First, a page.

(ORDO NEWS) — Geochemists, cosmic chemists and petrologists at ETH Zurich have shed new light on the history of the Moon’s origin. In a study published in the journal Science Advances, a team of scientists report that the Moon has inherited the local noble gases helium and neon from the Earth’s mantle.
The discovery adds to the currently popular theory that suggests that the Moon was formed as a result of a massive collision of the Earth with another celestial body.
During her research at ETH Zurich, Patricia Will analyzed six samples of lunar meteorites from the Antarctic collection received from NASA.
Meteorites are made up of basalt rock, which was formed when magma erupted from the moon’s interior and quickly cooled.
They remained covered with additional layers of basalt, which protected the rock from cosmic rays and from the solar wind.
The cooling process resulted in the formation of lunar glass particles among other minerals found in the magma.
Will and her team found that the glass particles retain the isotopic signatures of helium and neon from the Moon’s interior.
The results of their study convincingly confirm that the Moon has inherited the noble gases inherent in the Earth.
The Noble Gas Laboratory at ETH Zurich houses a modern noble gas mass spectrometer called “Tom Dooley”.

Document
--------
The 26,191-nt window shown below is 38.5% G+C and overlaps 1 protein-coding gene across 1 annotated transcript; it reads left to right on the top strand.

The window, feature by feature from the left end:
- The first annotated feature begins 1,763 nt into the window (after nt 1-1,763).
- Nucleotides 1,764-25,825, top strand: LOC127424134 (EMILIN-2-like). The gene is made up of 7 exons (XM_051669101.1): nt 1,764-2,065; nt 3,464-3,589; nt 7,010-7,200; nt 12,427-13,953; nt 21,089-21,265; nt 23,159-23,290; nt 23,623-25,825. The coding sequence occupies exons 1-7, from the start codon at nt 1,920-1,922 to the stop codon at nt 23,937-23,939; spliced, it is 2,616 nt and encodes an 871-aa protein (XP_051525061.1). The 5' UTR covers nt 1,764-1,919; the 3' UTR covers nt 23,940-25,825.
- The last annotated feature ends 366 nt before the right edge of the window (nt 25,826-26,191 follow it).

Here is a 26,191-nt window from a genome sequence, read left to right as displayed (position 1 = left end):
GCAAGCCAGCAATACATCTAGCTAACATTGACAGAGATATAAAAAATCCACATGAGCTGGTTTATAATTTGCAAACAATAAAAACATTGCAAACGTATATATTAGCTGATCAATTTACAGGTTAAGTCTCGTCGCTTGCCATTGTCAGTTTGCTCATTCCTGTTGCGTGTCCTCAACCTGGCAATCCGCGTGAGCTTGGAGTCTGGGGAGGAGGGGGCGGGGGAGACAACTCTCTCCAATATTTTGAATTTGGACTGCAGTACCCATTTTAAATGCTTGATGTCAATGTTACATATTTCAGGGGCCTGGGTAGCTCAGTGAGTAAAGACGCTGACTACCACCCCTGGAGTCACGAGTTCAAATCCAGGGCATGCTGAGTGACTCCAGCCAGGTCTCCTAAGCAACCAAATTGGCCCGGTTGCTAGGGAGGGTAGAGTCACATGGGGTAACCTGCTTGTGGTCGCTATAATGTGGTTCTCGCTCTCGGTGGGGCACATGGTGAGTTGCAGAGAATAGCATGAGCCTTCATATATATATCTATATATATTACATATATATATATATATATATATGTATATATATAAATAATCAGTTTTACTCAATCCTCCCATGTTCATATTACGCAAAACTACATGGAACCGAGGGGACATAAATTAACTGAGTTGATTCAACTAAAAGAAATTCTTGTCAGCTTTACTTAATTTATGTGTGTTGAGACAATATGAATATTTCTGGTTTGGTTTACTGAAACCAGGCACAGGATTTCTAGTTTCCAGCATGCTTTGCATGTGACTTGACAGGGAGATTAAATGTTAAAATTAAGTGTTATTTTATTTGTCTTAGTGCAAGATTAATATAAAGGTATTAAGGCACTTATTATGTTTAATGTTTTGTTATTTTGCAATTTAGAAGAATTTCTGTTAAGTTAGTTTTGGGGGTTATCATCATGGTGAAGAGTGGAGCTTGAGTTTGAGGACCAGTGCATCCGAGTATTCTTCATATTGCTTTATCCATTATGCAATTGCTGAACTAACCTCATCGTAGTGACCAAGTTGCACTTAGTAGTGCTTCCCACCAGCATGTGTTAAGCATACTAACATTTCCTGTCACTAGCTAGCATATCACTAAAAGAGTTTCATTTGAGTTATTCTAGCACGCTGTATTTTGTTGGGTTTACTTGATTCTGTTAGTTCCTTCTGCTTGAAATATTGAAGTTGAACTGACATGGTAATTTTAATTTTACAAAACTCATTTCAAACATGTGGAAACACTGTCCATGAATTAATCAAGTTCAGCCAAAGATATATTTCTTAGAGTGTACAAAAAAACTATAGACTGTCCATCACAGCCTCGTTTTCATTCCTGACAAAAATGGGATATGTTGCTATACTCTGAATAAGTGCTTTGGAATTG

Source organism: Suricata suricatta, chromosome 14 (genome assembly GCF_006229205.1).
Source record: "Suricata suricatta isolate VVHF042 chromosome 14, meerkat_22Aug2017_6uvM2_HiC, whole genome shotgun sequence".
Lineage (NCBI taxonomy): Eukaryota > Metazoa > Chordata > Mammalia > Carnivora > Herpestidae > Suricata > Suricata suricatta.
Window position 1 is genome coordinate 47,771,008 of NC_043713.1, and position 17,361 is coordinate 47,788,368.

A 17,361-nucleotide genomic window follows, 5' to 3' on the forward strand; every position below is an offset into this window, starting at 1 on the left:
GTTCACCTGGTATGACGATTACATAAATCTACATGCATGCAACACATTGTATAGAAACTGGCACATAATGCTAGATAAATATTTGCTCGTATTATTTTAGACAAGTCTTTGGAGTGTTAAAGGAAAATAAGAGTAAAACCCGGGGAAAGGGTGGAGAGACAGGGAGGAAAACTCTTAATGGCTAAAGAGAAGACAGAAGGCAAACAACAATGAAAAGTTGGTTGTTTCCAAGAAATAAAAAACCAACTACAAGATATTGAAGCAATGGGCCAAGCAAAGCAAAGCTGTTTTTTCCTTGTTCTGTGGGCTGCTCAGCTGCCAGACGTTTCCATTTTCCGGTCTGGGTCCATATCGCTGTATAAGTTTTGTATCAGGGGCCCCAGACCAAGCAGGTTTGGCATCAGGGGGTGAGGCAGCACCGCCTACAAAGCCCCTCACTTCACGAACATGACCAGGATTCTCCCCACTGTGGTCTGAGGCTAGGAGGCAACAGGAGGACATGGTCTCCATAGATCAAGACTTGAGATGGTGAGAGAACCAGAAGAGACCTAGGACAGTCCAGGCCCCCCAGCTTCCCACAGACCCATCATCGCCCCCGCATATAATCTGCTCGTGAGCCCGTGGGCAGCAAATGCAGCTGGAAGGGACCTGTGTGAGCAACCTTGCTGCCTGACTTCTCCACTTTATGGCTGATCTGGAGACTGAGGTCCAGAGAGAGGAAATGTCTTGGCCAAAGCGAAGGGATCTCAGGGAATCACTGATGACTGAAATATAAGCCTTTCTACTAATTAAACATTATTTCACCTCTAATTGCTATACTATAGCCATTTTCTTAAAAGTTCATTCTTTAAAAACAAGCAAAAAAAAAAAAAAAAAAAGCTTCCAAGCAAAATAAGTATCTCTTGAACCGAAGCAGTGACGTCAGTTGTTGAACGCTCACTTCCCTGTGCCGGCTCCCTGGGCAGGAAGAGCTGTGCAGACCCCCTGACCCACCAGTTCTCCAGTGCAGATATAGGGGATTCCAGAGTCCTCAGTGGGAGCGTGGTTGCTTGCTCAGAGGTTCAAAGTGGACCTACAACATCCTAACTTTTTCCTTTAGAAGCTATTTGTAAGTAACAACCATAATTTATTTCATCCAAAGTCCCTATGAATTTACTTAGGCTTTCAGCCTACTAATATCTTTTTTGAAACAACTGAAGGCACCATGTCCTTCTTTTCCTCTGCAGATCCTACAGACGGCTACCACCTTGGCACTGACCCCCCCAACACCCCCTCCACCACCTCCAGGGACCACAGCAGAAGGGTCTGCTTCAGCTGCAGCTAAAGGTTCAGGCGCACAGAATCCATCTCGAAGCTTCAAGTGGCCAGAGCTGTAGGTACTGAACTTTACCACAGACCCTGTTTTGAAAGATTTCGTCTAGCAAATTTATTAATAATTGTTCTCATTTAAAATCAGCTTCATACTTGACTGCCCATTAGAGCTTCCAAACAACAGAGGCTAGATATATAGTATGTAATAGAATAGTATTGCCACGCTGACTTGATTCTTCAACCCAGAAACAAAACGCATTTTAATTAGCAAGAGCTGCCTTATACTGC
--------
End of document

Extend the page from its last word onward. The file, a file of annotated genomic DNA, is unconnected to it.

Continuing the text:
With it, scientists were able to measure submillimeter glass particles from meteorites and rule out the solar wind as the source of the detected gases.
The helium and neon they found were in greater quantities than expected.
Tom Dooley is so sensitive that it is, in fact, the only instrument in the world capable of detecting such minimal concentrations of helium and neon.
It was used to detect these noble gases in grains of the 7-billion-year-old Murchison meteorite, the oldest solid known today.
“I firmly believe that there will be a race to study heavy noble gases and isotopes in meteoritic materials,” said ETH Zurich Professor Henner Busemann, an expert in the geochemistry of extraterrestrial noble gases.
“It would be interesting to know how some of these noble gases survived the formation of the moon. This knowledge could help scientists in the field of geochemistry and geophysics create new models that show how such volatile elements can survive the formation of planets in our solar system and beyond.”
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